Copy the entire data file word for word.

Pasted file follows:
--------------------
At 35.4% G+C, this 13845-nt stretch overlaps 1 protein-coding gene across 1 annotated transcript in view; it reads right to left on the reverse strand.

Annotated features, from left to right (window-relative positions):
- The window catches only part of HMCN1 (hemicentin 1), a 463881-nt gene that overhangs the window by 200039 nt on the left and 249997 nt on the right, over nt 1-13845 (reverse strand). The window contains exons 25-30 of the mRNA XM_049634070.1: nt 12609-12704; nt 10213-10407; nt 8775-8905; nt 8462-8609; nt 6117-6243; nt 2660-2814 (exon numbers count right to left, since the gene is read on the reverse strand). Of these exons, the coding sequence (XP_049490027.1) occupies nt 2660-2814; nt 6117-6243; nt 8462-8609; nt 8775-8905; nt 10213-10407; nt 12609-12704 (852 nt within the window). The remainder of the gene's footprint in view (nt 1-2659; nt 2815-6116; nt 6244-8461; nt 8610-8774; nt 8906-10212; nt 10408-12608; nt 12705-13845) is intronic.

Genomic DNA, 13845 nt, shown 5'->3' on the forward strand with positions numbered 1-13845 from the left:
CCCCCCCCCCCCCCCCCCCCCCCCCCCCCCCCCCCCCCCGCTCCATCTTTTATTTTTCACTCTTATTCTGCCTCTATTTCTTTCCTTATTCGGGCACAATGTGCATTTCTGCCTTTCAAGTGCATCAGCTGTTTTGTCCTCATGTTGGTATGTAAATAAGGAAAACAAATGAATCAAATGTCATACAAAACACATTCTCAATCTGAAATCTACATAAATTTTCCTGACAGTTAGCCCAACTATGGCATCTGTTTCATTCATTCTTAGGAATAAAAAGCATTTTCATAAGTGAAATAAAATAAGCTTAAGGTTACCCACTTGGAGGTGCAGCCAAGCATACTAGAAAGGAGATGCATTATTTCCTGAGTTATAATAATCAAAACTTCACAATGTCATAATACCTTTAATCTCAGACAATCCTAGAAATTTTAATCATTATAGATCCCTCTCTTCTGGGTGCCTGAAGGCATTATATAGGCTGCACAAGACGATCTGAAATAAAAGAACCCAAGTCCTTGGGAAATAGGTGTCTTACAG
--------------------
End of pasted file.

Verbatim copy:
At 35.4% G+C, this 13845-nt stretch overlaps 1 protein-coding gene across 1 annotated transcript in view; it reads right to left on the reverse strand.

Annotated features, from left to right (window-relative positions):
- The window catches only part of HMCN1 (hemicentin 1), a 463881-nt gene that overhangs the window by 200039 nt on the left and 249997 nt on the right, over nt 1-13845 (reverse strand). The window contains exons 25-30 of the mRNA XM_049634070.1: nt 12609-12704; nt 10213-10407; nt 8775-8905; nt 8462-8609; nt 6117-6243; nt 2660-2814 (exon numbers count right to left, since the gene is read on the reverse strand). Of these exons, the coding sequence (XP_049490027.1) occupies nt 2660-2814; nt 6117-6243; nt 8462-8609; nt 8775-8905; nt 10213-10407; nt 12609-12704 (852 nt within the window). The remainder of the gene's footprint in view (nt 1-2659; nt 2815-6116; nt 6244-8461; nt 8610-8774; nt 8906-10212; nt 10408-12608; nt 12705-13845) is intronic.

Genomic DNA, 13845 nt, shown 5'->3' on the forward strand with positions numbered 1-13845 from the left:
CCCCCCCCCCCCCCCCCCCCCCCCCCCCCCCCCCCCCCCGCTCCATCTTTTATTTTTCACTCTTATTCTGCCTCTATTTCTTTCCTTATTCGGGCACAATGTGCATTTCTGCCTTTCAAGTGCATCAGCTGTTTTGTCCTCATGTTGGTATGTAAATAAGGAAAACAAATGAATCAAATGTCATACAAAACACATTCTCAATCTGAAATCTACATAAATTTTCCTGACAGTTAGCCCAACTATGGCATCTGTTTCATTCATTCTTAGGAATAAAAAGCATTTTCATAAGTGAAATAAAATAAGCTTAAGGTTACCCACTTGGAGGTGCAGCCAAGCATACTAGAAAGGAGATGCATTATTTCCTGAGTTATAATAATCAAAACTTCACAATGTCATAATACCTTTAATCTCAGACAATCCTAGAAATTTTAATCATTATAGATCCCTCTCTTCTGGGTGCCTGAAGGCATTATATAGGCTGCACAAGACGATCTGAAATAAAAGAACCCAAGTCCTTGGGAAATAGGTGTCTTACAG